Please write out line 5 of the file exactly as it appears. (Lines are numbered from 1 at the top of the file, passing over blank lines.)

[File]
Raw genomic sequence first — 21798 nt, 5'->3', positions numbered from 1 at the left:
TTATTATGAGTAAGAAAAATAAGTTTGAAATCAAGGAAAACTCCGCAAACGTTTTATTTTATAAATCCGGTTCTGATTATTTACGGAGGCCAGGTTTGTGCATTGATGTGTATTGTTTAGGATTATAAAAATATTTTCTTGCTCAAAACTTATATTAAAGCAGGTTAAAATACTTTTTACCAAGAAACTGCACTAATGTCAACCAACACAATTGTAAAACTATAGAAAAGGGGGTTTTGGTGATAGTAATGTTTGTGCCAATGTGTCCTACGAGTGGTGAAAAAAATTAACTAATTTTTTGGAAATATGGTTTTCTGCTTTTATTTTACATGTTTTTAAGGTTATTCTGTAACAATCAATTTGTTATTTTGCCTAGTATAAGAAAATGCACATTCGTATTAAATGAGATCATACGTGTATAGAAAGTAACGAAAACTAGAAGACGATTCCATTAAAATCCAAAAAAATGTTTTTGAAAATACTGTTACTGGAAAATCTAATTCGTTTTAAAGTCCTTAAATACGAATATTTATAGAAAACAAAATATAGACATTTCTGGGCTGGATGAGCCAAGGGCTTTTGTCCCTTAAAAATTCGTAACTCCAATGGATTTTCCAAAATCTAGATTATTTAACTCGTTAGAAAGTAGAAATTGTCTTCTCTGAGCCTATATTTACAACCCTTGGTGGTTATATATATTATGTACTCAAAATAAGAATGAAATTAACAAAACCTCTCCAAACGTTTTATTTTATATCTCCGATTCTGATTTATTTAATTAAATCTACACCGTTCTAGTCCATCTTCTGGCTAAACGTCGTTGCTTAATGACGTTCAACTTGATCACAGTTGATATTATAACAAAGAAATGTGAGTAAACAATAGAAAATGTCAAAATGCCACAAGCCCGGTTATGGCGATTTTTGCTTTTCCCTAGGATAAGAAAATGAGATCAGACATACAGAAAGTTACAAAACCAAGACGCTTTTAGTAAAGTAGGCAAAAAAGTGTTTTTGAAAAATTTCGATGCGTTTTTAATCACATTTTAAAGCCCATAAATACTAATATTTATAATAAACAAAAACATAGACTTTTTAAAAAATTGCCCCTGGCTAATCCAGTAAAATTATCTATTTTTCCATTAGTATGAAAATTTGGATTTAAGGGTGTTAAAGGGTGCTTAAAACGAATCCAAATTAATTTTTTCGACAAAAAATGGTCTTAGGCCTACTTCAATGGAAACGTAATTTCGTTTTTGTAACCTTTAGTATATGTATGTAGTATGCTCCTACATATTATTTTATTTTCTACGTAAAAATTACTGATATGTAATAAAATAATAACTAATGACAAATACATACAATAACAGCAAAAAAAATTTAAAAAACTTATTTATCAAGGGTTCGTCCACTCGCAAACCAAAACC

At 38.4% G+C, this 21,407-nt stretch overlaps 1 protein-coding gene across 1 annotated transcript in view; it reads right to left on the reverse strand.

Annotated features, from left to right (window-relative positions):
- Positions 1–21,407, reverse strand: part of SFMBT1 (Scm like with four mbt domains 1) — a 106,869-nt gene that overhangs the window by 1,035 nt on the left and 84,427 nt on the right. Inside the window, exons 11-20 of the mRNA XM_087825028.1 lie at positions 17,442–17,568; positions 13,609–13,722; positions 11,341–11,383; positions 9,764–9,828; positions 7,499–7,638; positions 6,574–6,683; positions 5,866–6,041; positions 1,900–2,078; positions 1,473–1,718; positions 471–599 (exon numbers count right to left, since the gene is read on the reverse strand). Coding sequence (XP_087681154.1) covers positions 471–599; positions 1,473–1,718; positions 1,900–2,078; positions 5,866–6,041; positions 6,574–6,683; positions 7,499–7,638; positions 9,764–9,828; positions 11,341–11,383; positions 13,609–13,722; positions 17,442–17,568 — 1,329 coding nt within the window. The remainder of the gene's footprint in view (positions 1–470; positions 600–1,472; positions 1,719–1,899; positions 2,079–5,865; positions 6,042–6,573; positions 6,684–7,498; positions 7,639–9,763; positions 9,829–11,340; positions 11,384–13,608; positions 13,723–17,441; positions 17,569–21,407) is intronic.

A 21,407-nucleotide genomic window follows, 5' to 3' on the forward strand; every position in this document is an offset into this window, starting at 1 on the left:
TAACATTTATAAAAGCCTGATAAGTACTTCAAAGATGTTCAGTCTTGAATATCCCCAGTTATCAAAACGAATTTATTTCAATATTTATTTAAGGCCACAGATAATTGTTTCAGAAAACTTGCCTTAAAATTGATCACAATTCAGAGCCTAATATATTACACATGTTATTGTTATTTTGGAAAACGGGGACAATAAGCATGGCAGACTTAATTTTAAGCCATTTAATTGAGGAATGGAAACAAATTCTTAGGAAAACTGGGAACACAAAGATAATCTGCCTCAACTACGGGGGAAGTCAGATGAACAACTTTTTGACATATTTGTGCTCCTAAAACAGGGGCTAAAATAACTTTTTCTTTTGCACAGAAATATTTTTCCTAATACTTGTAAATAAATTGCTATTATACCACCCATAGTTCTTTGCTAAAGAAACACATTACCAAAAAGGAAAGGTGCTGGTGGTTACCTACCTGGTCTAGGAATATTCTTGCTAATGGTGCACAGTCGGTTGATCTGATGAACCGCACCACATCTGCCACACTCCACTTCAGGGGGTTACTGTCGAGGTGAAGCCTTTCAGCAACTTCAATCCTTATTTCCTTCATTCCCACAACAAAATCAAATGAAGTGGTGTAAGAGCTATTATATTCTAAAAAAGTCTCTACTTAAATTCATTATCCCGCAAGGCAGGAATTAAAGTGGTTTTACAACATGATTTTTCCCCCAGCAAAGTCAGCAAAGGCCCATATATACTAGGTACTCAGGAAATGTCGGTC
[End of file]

- Positions 1–21,407, reverse strand: part of SFMBT1 (Scm like with four mbt domains 1) — a 106,869-nt gene that overhangs the window by 1,035 nt on the left and 84,427 nt on the right. Inside the window, exons 11-20 of the mRNA XM_087825028.1 lie at positions 17,442–17,568; positions 13,609–13,722; positions 11,341–11,383; positions 9,764–9,828; positions 7,499–7,638; positions 6,574–6,683; positions 5,866–6,041; positions 1,900–2,078; positions 1,473–1,718; positions 471–599 (exon numbers count right to left, since the gene is read on the reverse strand). Coding sequence (XP_087681154.1) covers positions 471–599; positions 1,473–1,718; positions 1,900–2,078; positions 5,866–6,041; positions 6,574–6,683; positions 7,499–7,638; positions 9,764–9,828; positions 11,341–11,383; positions 13,609–13,722; positions 17,442–17,568 — 1,329 coding nt within the window. The remainder of the gene's footprint in view (positions 1–470; positions 600–1,472; positions 1,719–1,899; positions 2,079–5,865; positions 6,042–6,573; positions 6,684–7,498; positions 7,639–9,763; positions 9,829–11,340; positions 11,384–13,608; positions 13,723–17,441; positions 17,569–21,407) is intronic.